35. pfadvice says:

    Thanks for the mention. Always greatly appreciated. Dave and his system always seem to create quite a converation with a variety of opposing views.

  36. Sarah says:

    A place to play is certainly valuable to kids, I agree. Why that place needs to be a lawn that is fertilized, mowed, watered, fussed over, weeded, etc.–that’s what I don’t get.

  37. Jim says:

    I grew up in a ‘weed’ neighborhood, and the house I have now has weeds for a lawn, as do the rest of the houses in the neighborhood. I had not even thought it through until I read this post. Lawn care registers a big giant yawn with me.

  38. Shareef says:

    Thanks for the Dave Ramsey post. I listen to his podcast daily and he dispenses great advice, though I never got the feeling that I needed to follow his plan exactly. Many of the financial gurus are for inspiration and tactics, but you always have to meld it to what you know works for you. I do think that Dave’s method can work for people that in beyond serious condition, such as a majority of the people that call his show.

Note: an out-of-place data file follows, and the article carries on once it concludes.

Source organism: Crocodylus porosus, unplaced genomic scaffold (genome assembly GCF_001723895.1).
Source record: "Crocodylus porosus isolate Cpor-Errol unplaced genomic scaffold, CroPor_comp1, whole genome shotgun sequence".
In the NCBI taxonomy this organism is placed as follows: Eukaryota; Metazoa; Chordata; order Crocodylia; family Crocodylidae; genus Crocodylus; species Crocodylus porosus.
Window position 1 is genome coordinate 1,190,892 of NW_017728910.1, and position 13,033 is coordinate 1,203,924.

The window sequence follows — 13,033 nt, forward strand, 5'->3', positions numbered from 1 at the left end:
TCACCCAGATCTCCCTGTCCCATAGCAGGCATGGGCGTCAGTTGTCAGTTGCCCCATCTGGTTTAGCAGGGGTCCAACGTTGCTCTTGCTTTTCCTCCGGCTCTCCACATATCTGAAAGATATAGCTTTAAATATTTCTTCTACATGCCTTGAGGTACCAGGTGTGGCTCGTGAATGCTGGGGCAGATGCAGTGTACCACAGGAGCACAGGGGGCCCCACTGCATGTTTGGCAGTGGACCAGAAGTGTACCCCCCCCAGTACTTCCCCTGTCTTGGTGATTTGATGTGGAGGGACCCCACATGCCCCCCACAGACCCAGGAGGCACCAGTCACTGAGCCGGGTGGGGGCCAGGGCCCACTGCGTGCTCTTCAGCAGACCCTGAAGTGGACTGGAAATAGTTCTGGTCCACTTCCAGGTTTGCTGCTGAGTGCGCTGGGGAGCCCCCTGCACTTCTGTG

39. Anitra says:

    I don’t really get the lawn care obsession in the suburbs. As long as it’s green and trimmed, and there’s nothing that’s going to harm our feet (for example, dandelions are thorny)… who cares if it’s one variety of grass, or many, or even a hodgepodge of grass and “weeds” like violets?

    “Lawn care” for me means mowing and sprinkling grass seed in the bare spots.

  40. Jeremy says:

    The Dave Ramsey article had a few significant incorrect statements about his plan, and I would compare the deep financial trouble his target audience is in more to alcoholism versus going on a diet, where moderation DOESN’T work and you have to go cold turkey.

  41. Susan McGehee says:

    Caring about the state of one’s lawn seems antithetical to socially responsible standards. Do you consider the impact of products as they leach into the aquifer? Do you consider the senseless use of precious water resources? Does a perfectly green , weed-free lawn really reflect your values?

    What about using native plants in lieu of the conventional?